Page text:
(urth) The Sorcerer's House Questions (*Major Spoilers*)
davetallman at msn.com
Mon Mar 29 18:55:20 PDT 2010
Thomas Bitterman wrote:
> It is a strange letter. At the time it was written (which is a bit hazy),
> George is
> apparently lost in the house. Why would he write a letter from inside the
> How would it get delivered? Why not just talk to Bax directly, especially
> George is planning a duel (certainly illegal, and likely to void any will)?
> Why duel
> instead of just killing Bax and, as the sole surviving relative, inherit the
> So either George is wandering lost in the house and writing letters that go
> his own interests, or is wandering around town frantically looking for Bax
> when he
> knows exactly where Bax lives. Or Bax wrote it to make George look bad.
It's not really a letter at all. It's a challenge note. All George had
to do was leave it someplace in the house where he thought Bax would
find it. Why not talk to Bax directly? He can't find him. Why not just
kill Bax? He can't find him. George may think he'll never find Bax
unless Bax lets himself be found. Hence the challenge.
I'm willing to consider the possibility of forgery, too. On p. 12 Bax
writes "I am tempted to post this to myself." Bax is ambidextrous, so
he can produce two different handwritings, and he has forged his
brother's signature before.
Still there almost has to be at least the threat of a duel, or Bax
wouldn't have written to Shell for advice about it. I tend to think the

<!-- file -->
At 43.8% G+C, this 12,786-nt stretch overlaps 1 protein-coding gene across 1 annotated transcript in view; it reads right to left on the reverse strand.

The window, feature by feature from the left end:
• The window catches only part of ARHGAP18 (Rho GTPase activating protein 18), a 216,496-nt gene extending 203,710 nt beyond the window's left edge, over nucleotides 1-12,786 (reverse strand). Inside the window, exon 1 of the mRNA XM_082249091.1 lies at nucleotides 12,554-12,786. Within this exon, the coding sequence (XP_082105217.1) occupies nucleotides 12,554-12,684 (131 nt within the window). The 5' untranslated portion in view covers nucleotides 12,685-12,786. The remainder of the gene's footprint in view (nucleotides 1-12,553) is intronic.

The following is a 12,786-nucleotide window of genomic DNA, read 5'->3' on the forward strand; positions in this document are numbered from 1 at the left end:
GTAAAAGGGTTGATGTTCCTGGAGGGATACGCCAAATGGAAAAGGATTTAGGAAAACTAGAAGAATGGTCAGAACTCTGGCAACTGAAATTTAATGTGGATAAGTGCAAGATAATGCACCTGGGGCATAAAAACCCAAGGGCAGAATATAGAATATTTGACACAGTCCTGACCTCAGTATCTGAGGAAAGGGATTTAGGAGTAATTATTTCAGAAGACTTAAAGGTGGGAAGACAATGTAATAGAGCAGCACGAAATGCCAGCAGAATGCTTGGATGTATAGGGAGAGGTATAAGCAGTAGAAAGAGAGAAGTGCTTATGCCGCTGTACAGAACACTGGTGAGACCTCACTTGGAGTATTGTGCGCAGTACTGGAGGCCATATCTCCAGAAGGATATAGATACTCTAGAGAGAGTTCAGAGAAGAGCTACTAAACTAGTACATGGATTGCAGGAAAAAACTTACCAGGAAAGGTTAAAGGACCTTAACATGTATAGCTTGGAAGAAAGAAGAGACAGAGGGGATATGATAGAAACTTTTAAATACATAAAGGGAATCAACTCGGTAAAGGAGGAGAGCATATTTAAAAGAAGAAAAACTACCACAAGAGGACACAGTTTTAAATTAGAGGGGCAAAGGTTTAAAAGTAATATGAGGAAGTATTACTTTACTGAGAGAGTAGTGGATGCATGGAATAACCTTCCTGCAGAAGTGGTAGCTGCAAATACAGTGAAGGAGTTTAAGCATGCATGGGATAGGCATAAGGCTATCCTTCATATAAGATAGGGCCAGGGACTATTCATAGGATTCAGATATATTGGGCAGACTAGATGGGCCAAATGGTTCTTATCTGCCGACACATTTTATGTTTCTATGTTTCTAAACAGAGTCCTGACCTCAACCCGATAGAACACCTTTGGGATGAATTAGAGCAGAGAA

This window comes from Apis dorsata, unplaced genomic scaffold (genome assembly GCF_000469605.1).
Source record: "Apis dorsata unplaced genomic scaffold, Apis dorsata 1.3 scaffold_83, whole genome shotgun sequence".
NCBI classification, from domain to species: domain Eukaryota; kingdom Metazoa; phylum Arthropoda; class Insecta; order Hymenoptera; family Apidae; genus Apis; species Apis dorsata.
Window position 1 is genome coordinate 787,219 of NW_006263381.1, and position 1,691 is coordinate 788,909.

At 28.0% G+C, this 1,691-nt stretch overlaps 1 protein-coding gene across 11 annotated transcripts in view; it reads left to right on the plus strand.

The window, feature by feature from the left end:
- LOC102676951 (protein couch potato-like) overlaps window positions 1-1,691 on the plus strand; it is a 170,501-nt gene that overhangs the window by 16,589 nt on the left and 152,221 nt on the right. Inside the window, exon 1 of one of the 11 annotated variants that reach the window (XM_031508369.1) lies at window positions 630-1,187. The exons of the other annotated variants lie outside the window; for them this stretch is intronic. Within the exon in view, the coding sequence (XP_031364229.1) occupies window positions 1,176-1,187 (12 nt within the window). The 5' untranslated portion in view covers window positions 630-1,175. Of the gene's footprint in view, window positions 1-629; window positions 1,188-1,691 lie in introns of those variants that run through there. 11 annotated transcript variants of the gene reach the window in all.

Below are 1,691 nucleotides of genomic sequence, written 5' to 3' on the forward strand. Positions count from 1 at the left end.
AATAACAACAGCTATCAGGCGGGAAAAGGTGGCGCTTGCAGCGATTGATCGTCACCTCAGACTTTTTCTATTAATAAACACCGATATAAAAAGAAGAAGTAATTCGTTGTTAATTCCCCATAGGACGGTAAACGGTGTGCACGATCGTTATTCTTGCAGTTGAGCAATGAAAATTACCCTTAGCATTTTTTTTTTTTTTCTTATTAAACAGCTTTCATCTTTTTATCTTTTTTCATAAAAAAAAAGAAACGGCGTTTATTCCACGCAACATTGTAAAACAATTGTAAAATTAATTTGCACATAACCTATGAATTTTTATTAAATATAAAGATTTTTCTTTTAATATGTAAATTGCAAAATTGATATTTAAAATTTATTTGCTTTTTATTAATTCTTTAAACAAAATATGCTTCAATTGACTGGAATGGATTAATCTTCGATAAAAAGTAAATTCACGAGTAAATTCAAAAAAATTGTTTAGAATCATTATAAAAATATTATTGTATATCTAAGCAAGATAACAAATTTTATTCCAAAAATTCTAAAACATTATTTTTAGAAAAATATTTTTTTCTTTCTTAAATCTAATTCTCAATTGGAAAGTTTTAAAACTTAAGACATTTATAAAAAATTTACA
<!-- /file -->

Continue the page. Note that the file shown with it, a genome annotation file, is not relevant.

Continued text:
note is genuine, or else a revised one with fantastic elements added by Bax,
There are no letters to Doris in the whole book. There are two letters
from her, that Bax/George kept (probably like he kept all letters mailed
to him, somewhere in the house).
Is Doris more than she seems? Her "Dear John" letter makes her sound
completely ignorant, but:
1) The last name of a mythical monster. In mythology, Doris is the
mother of the Nereides.
2) Doris means "gift" in Greek, Theodore (Ted) is "gift of God". Is Ted
really a familiar of some kind? Maybe Ted's ring gave her some power
over him (or allows Ted to come to his aid in times of danger), and she
wanted it back when she thought George would be the easier one to
control (no magical talent, no facefox mistress, etc.).
3) When George fails/is killed she tries to get back with Bax, but too
late. Now she speaks confidently of ghostly messages and werewolves.
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